Email remained a top attack vector for cybercriminals in 2022 as organizations across several industries, such as financial services, legal, manufacturing, and healthcare, fell victim to email-based cyberattacks. A whopping 75% of organizations experienced a successful email attack in 2022!
While phishing is the most prevalent email attack form, data leaks, business email compromises (BEC), spoofing, and ransomware attacks became more rampant this past year.
The trend is likely to continue this year as well as recent reports suggest that three out of four companies have experienced an increase in email-based threats. The rise in email communication due to remote work, the sensitivity of data transmitted over email, and the low cost and ease of executing email attacks have led to this steady increase.
Another significant concern is the rising sophistication of email-based attacks. Threat actors have started to use AI-powered chatbots to produce convincing phishing emails at large scale and automation to launch attacks. Such advancements have compounded the problem, making it harder to detect and mitigate these threats.
The consequences of email compromises are also more severe than before. According to the 2023 Email Security Trends Report, the average cost of the most expensive attack is estimated at around $1 million! And the impact is not just monetary; email attacks often lead to sensitive data loss, service disruption, loss of employee productivity, regulatory penalties, and reputational damage.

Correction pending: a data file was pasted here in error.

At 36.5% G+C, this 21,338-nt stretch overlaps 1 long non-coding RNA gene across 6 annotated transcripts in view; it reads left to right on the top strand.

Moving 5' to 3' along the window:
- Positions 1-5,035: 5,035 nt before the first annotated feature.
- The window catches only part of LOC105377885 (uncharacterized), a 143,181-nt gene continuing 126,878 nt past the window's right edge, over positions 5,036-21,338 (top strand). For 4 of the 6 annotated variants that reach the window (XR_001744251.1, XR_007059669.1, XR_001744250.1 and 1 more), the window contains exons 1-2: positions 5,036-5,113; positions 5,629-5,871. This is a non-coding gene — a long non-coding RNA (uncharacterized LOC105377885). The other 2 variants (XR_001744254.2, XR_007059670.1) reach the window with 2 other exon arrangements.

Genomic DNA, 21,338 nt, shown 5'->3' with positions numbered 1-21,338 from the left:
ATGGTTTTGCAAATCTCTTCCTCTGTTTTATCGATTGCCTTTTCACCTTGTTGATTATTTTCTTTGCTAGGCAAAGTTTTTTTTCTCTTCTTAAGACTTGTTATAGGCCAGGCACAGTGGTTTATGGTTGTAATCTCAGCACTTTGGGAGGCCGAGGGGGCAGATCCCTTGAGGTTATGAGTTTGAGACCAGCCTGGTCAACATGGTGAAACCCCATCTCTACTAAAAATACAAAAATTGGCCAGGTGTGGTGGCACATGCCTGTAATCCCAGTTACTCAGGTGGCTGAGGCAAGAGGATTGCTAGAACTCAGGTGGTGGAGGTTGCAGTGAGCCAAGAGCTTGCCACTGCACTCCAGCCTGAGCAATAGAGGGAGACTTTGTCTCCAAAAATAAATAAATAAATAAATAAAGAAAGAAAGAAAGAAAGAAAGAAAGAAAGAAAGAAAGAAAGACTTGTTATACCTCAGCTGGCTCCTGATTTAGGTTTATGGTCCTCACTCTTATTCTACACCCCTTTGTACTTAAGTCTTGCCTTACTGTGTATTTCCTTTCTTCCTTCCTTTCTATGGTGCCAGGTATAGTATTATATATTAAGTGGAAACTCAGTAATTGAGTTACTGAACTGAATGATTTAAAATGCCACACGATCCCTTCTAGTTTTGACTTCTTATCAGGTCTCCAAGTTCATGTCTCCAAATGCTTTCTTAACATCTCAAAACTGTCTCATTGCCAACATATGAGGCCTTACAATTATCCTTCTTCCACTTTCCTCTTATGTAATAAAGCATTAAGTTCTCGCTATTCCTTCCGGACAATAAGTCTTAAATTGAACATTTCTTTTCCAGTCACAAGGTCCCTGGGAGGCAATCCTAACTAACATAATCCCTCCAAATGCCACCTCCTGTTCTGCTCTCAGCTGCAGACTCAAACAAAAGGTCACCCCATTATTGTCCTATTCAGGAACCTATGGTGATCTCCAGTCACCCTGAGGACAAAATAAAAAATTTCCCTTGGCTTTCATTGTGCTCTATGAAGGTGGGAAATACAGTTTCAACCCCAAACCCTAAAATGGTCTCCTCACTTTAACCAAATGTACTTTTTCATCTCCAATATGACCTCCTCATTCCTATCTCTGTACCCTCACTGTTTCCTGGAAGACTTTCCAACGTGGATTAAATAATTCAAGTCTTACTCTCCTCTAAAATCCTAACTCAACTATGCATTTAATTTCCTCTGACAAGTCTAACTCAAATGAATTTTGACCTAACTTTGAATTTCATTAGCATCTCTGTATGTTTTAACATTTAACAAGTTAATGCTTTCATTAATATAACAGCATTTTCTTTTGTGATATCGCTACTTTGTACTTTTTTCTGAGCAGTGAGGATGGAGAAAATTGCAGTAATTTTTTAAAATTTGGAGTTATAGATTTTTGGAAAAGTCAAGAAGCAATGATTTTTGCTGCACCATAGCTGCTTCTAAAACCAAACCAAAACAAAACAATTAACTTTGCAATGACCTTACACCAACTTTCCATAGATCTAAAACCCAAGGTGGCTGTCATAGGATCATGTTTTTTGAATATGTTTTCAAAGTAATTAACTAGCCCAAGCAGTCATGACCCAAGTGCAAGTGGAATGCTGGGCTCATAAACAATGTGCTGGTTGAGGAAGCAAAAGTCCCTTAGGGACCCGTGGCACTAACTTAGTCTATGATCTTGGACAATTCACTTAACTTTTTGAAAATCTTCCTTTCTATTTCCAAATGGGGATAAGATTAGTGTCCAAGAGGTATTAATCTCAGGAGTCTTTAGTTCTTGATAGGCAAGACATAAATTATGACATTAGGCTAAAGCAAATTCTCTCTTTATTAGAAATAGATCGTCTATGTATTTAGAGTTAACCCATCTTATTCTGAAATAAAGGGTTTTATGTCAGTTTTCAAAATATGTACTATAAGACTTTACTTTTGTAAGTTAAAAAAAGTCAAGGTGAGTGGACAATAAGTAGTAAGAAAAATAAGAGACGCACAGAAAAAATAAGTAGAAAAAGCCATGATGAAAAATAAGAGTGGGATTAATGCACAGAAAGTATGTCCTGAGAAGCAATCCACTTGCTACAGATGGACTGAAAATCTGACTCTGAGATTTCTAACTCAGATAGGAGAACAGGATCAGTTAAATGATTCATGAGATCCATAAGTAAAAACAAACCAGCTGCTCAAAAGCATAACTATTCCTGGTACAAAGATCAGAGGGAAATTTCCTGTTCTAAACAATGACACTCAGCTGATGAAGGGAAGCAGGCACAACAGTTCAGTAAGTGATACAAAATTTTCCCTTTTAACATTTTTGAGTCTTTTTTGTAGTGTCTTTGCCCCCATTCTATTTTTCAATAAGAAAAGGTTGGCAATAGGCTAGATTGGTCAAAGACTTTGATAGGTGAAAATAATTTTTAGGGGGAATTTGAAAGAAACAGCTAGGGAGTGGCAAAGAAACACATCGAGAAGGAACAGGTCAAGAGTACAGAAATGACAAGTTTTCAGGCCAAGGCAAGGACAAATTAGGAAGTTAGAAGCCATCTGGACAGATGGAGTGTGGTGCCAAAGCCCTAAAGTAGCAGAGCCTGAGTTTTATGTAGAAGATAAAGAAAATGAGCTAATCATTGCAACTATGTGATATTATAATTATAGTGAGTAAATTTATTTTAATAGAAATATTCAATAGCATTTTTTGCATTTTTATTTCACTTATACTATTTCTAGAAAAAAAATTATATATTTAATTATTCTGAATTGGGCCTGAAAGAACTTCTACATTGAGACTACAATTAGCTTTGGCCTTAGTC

Lack of Layered Protection Increases Email Risks
Many organizations rely solely on the default security controls offered by email server platforms such as Microsoft Exchange, Google Workspace, and others for email security. But, attackers have found ways to dodge these controls and spoof standard business processes, making it difficult for users to differentiate between legitimate and fake emails. It is said that over half of phishing emails today are so well-designed that they can easily evade native security defenses in Microsoft 365.
According to the Email Security Risk Report, 92% of surveyed organizations suffered a successful phishing attack in their Microsoft 365 environment. It is also reported that most organizations today feel underprepared to tackle email threats and believe they need stronger protections than those that come with their Microsoft 365 and Google Workspace applications.
Securing emails requires additional layered protection, and this is where public key infrastructure (PKI) comes into play. PKI is a widely used security tool for authentication and data encryption. Based on the concept of digital identities, PKI (digital certificates and cryptographic keys) helps secure emails in three ways:
- Binding the identity of the sender to the email for reliable sender authentication
- Encrypting the email message to ensure its privacy, integrity, and security